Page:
Analysis: Global Aid Deals to End Coal urged to prioritise Workers, Transparency

Analysis: Global Aid Deals to End Coal urged to prioritise Workers, Transparency

Rich nations are opening the funding tap to help coal-reliant emerging economies shift to clean energy – but it must happen in a transparent way that includes workers and communities who risk losing their incomes, politicians and analysts say.

An $8.5-billion partnership announced at November’s COP26 climate summit to wean South Africa off coal, backed by Britain, the United States, Germany, France and the European Union, has raised hopes of similar deals for India, Indonesia and others.

This week, U.N. Secretary-General Antonio Guterres told the World Economic Forum that countries with an energy mix relying on coal face “enormous structural obstacles” and need assistance to move to clean power.

“To help key emerging economies accelerate the transition, I’m calling for the creation of coalitions of countries, public and private financial institutions, investment funds and companies with the technological know-how to provide targeted financial and technical support,” Guterres said in a speech.

The governments of Indonesia and Vietnam recently announced their intention to get out of coal and adopt more renewable energy, he noted, while South Africa now has in place a just energy transition partnership to move beyond coal.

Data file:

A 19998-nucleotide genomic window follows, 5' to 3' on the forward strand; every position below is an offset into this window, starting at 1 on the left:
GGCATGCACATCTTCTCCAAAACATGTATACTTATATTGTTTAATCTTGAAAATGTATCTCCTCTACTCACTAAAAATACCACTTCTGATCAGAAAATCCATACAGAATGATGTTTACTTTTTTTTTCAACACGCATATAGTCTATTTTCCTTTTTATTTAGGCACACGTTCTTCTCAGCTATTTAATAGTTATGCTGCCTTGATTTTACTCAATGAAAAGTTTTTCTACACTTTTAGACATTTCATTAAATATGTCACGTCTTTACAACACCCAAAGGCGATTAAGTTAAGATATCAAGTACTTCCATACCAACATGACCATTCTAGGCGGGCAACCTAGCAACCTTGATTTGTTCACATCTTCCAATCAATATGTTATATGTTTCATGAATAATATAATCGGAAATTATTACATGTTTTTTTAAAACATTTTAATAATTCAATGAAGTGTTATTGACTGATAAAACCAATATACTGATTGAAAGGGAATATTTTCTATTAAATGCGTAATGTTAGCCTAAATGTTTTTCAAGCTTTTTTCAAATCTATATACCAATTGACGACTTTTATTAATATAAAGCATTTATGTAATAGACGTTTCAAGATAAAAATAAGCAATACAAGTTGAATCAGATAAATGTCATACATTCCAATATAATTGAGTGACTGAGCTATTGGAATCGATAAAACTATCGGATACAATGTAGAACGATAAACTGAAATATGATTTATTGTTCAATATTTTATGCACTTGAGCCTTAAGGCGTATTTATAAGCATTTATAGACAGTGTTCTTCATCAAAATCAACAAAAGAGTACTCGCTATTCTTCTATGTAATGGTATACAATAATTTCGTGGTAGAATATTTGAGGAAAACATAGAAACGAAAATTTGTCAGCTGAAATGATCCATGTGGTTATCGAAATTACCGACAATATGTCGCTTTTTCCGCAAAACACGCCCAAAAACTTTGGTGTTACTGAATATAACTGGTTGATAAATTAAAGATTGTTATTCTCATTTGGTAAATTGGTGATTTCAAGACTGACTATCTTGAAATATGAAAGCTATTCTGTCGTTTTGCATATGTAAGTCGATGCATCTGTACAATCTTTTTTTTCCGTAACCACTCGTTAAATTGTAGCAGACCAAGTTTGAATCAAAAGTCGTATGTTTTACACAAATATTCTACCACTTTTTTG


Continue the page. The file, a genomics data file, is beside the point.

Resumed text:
The donor-backed Climate Investment Funds launched another $2.5-billion funding programme at COP26 to help South Africa, India, Indonesia and the Philippines phase out coal power in a swifter and socially fair way.

Bim Afolami, a Conservative Party politician in Britain, which brokered the headline-grabbing South Africa package, told journalists this week that other “just transition” partnerships are being worked on, but did not provide further details.

The money promised at the U.N. talks in Glasgow will fund South Africa’s efforts to cut its climate-changing emissions and pursue a green transition that provides support to workers and vulnerable groups, especially coal miners, women and youth.

But the hard work of deciding how it will happen is only now getting underway, with the structure and operations of the donor partnership to be hammered out in the coming months.